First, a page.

Monday, November 21, 2011

Borehole Traverse, Windmills

(above) East side of Lower Wall at Windmill Boulders (nee "Shooting Range boulders.")
1. Borehole. A small tunnel. Get horizontal and worm through tunnel, turn around and worm back, without touching the ground, for extra squeeze chimney workout before resuming the lowball traverse.
2.  Borehole Exit. Enduro section. 5.9.
3.  First Crux. 5.10a, until you locate the key holds, then the rating plummets to 5.6.
4.  Second Crux. 5.10a. Some loose flakes, risk of crushing. Rating fluctuating wildly.
5.  South Wall pull-around. 5.10c.  For Lahka Peacock, it would be 5.6.

THE RULES:  This is a low-ball traverse.  Default to low.  There is a fairly well-defined horizontal line running the length of the wall.  In places, this horizontal demarcation truly is the top of the wall, other places it's like a mid-line.  Your center of gravity must stay underneath this line.  In places where the distance between this demarcation line and the ground is less than one bodylength, one may use holds located on the demarcation line.  Also, if you feel you are imminently to be crushed by traversing too low, by all means, higher holds can be allowed.  Otherwise, holds must be located below the line:  in other words, you can't just hand-traverse the top of the cliff, except where the lowness of the cliff forces you to do so.  In general, the quality of this bouldering problem comes from reverting as low to the ground as possible, chalkbag grazing the tundra, body vulnerable to complete crushage under tons of overhanging ""Chlorite rich, metaturbidite schist."  Rules may be adjusted when the potential for body crushage comes into play.

         The solidity of this metamorphic crap pile varies with the weather.  The rock is only as strong as your mind tells you it is.  Better in winter.  The cliffs are directly lined up with the old shooting range.  The moving of the shooting range with the coming of the rock creek mine came as a revelation:  in the past, you'd never dare climb there, people were shooting night and day.

      Absurd, blogging an obscure, utterly contrived, low-ball traverse.  A token of modern silliness, replicating the minutia of experience through digital representations. Were it a true summit, the apex of a prominent geological swell, maybe, but this is nothing more than a man sitting, on the ground, mostly, his body half wedged under a rock, fondling its surface with arms raised in lonely supplication, grunting occasionally in sudden spasms of pointed but failed movement.        
      Years of work went into this bouldering problem.  It was my proudest send of the summer.  The Borehole required I venture into new frontiers of focus and persistence. Sending at your free-climbing limits allows no mind pollution, there can be no weight of self-negation.  It becomes a matter of what Arno calls "plugging the power leaks" and giving the rock 100% of your Sharmic attention. 
(above) East-facing side of the Lower Wall.  No great challenges on this side of the Borehole circumnavigation, except for the "Scoop," the dark patch near the right side of the wall in this picture, a pretty cool overhang with flakes that rate only 2 on the death scale.  In winter, this side of the wall takes on a wonderful character:  that snow patch is a huge curling wave, the Scoop is an enclosed cave with dry-tooling challenges, and all that ugly turf becomes prime ice-climbing bouldering terrain, in the lee of the alapaa, alapaa, north wind.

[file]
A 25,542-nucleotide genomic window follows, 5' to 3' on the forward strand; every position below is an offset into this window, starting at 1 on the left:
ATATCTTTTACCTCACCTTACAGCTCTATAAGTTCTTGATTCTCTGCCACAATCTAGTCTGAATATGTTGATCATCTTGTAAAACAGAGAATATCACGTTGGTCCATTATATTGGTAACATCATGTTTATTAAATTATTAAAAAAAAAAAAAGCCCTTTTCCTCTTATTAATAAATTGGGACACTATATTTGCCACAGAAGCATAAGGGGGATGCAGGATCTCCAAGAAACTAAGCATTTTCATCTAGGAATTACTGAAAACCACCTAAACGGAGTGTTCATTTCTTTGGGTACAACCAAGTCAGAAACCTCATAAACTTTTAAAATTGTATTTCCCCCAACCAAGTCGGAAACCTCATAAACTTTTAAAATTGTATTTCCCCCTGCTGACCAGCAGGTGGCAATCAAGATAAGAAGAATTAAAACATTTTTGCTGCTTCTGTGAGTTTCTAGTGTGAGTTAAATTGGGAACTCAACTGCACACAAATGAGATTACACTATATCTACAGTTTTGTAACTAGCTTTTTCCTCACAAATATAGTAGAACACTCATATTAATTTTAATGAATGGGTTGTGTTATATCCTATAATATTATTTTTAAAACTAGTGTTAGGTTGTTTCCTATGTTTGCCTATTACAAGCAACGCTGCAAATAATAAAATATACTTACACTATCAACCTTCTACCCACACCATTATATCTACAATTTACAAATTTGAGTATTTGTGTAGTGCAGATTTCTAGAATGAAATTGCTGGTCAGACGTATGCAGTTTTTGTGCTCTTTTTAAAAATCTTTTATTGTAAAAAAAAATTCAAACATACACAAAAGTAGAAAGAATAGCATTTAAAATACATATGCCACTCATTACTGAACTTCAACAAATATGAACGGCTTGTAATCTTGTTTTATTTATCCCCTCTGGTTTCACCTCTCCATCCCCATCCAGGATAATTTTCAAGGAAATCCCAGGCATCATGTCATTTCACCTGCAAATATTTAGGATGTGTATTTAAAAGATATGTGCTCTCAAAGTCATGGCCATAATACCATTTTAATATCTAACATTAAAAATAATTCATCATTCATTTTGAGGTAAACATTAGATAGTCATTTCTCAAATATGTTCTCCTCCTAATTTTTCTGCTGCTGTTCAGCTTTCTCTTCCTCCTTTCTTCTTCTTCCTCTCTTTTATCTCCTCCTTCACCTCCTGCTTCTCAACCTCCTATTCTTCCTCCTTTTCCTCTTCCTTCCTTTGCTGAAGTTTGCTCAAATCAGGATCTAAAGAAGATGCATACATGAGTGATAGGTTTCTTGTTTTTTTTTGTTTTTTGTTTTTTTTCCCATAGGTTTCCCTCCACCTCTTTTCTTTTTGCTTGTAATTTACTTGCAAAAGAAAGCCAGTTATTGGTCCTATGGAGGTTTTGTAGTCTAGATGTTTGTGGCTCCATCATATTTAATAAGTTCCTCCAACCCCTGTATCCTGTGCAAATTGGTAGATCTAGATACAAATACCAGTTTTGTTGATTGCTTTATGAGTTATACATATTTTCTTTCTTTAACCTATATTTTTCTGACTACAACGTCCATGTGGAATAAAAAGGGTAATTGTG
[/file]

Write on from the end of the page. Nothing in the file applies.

Try, try, try try, try, try, try.  Most falls are controlled, a few are not.  Now you're pumped and done for the day.  Each time you're charting out a body memory in your brain and muscles, neuron by neuron, the morphegenetic field strength of the climb increasing, the climb one degree closer to becoming a reality.  Herein lies the workout:  you're going to have to EXCEED the amount of effort you made the time before.  "Sweet" is the word when you finally nail it.

(above) Andy, 14SA, on one of our mini-top ropes, the narrow south wall of the windmills.  He happens to be poised near the third crux on the Borehole traverse.  

        WIRING a rock-climbing problem provides a classic experiment in Rupert Sheldrake's formative causation. Each new crux seems extraordinarily difficult when first encountered, yet, as the body memory of the moves needed to solve the problem are put into place, the difficulty rating seems to magically come down, which is absurd, of course;  a problem's rating is meant to be objective.  But there can be no objectivity until the morphic field has settled down, until enough climbers have ascended the problem to stabilize the rating.  Now that I have solved the Borehole, it will seem easy.  It's probably 5.6.  V-5.6

(above) The "Courtyard Traverse," another not-so-low lowball at the Windmills.

   The Borehole has yet to receive a complete dry-tooling send.  If anything, the traverse takes on added value in Mixed mode.


There is a notch between the rocks.  Go there and wait.
See our house, down upon the plain.
Think about the blessings raining down like rain.
Rock is the thumb in my photograph. 

Is this a Cobra I see before me, the handle toward my hand? 
Like a key in the lock, the Cobra turned inside the rock.
I pendulumed to a fat side-pull;  
I yarded through the broken backs.
Took the highway, the ground piled with snow,
The fall factor was low so just let it go
And trust the bite of steel on choss that's frozen fast,
Horizontal cam to a shaft,
Can't find a love that's built to last,
Into the Borehole where I rest in chimney stance,
Start the long traverse and stop all time,
A long time ago you were thinking about your mind,
But now you are only hunted.

1 comment:

  1. for a long time these rocks have been a mental respite for me...firing range or not, much time spent in their embrace!